• H02MAPPARATUS FOR CONVERSION BETWEEN AC AND AC, BETWEEN AC AND DC, OR BETWEEN DC AND DC, AND FOR USE WITH MAINS OR SIMILAR POWER SUPPLY SYSTEMS; CONVERSION OF DC OR AC INPUT POWER INTO SURGE OUTPUT POWER; CONTROL OR REGULATION THEREOF
    • H02M1/00Details of apparatus for conversion
    • H02M1/42Circuits or arrangements for compensating for or adjusting power factor in converters or inverters
    • H02M1/4208Arrangements for improving power factor of AC input
    • HELECTRICITY
    • H02GENERATION; CONVERSION OR DISTRIBUTION OF ELECTRIC POWER
    • H02MAPPARATUS FOR CONVERSION BETWEEN AC AND AC, BETWEEN AC AND DC, OR BETWEEN DC AND DC, AND FOR USE WITH MAINS OR SIMILAR POWER SUPPLY SYSTEMS; CONVERSION OF DC OR AC INPUT POWER INTO SURGE OUTPUT POWER; CONTROL OR REGULATION THEREOF
    • H02M1/00Details of apparatus for conversion
    • H02M2001/0003Details of control, feedback and regulation circuits
    • H02M2001/0009Devices and circuits for detecting current in a converter
    • YGENERAL TAGGING OF NEW TECHNOLOGICAL DEVELOPMENTS; GENERAL TAGGING OF CROSS-SECTIONAL TECHNOLOGIES SPANNING OVER SEVERAL SECTIONS OF THE IPC; TECHNICAL SUBJECTS COVERED BY FORMER USPC CROSS-REFERENCE ART COLLECTIONS [XRACs] AND DIGESTS
    • Y02TECHNOLOGIES OR APPLICATIONS FOR MITIGATION OR ADAPTATION AGAINST CLIMATE CHANGE
    • Y02BCLIMATE CHANGE MITIGATION TECHNOLOGIES RELATED TO BUILDINGS, e.g. HOUSING, HOUSE APPLIANCES OR RELATED END-USER APPLICATIONS
    • Y02B70/00Technologies for an efficient end-user side electric power management and consumption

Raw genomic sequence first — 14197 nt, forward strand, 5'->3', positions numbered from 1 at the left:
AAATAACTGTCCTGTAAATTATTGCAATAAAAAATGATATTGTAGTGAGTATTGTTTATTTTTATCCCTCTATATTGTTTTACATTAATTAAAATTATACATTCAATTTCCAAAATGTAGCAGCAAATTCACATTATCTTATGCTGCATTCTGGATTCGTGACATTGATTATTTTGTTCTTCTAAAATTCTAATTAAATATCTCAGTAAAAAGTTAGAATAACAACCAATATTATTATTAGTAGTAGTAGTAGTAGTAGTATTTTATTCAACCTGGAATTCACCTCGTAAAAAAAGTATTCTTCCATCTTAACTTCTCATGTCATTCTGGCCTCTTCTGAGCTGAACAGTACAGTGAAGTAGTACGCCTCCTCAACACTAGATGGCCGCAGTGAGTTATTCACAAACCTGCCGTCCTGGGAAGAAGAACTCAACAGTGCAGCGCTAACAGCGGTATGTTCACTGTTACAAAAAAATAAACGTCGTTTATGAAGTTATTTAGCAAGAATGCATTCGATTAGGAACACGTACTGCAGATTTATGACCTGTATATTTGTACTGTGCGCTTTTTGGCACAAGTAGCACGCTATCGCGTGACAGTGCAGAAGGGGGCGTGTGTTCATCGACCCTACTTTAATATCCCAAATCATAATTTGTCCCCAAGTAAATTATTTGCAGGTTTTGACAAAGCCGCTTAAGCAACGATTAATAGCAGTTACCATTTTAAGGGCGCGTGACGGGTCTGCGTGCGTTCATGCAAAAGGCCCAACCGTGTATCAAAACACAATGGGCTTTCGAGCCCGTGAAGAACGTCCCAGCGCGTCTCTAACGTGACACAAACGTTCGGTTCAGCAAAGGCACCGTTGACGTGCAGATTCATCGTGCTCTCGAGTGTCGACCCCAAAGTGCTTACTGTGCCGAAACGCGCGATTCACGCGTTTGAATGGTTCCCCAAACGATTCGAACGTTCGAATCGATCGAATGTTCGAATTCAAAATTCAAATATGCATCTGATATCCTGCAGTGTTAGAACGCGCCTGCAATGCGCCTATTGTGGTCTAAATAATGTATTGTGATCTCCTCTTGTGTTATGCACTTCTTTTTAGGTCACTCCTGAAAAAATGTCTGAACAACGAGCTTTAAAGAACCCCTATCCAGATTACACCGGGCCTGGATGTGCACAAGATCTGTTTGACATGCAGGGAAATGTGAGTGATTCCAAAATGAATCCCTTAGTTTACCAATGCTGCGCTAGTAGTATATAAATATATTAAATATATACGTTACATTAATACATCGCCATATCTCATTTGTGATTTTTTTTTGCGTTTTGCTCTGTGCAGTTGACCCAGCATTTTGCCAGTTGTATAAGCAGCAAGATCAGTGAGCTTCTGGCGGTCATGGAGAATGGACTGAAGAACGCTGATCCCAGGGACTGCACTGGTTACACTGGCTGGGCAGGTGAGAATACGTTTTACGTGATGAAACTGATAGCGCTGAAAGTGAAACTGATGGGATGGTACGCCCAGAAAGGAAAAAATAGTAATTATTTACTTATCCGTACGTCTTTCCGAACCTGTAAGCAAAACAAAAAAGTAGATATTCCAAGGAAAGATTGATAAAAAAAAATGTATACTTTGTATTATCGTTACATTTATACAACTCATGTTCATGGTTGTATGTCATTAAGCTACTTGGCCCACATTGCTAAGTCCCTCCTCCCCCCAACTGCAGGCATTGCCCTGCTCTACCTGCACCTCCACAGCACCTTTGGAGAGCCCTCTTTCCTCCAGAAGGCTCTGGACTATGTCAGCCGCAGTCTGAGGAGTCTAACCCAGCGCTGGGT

• Y02B70/10Technologies improving the efficiency by using switched-mode power supplies [SMPS], i.e. efficient power electronics conversion e.g. power factor correction or reduction of losses in power supplies or efficient standby modes

Abstract

A control circuit for a buck-boost circuit includes an inductor current sensor and an input current generator. The input current generator accepts a signal from the inductor current sensor and outputs a synthesized and integrated signal representing the average input current to the buck-boost circuit. The input current generator averages the inductor current signal or a zero signal based on the state of the buck switch in the buck-boost circuit.

Description

BACKGROUND OF THE INVENTION

This invention relates to control of pre-regulators in inverter-type power supplies and, more particularly, to a buck-boost controller in a pre-regulator of an inverter-type power supply.

In inverter-type power supplies, the input voltage is first rectified and then subjected to high frequency switching in an inverter section. The output of the inverter section is transformed to a desired voltage via a transformer and rectifier. The high frequency switching in the inverter section allows for increased efficiency and the volume and weight of the transformer can be considerably reduced.

Typically, it is desirable from a design standpoint to maintain the voltage at the input to the inverter section at a relatively constant voltage. Therefore, in order to operate the power supply at a range of input voltages (e.g., 230 V to 575 V), a pre-regulator section may be added before the inverter section of the power supply. The pre-regulator is controlled such that the input voltage to the inverter section is maintained at a fixed voltage.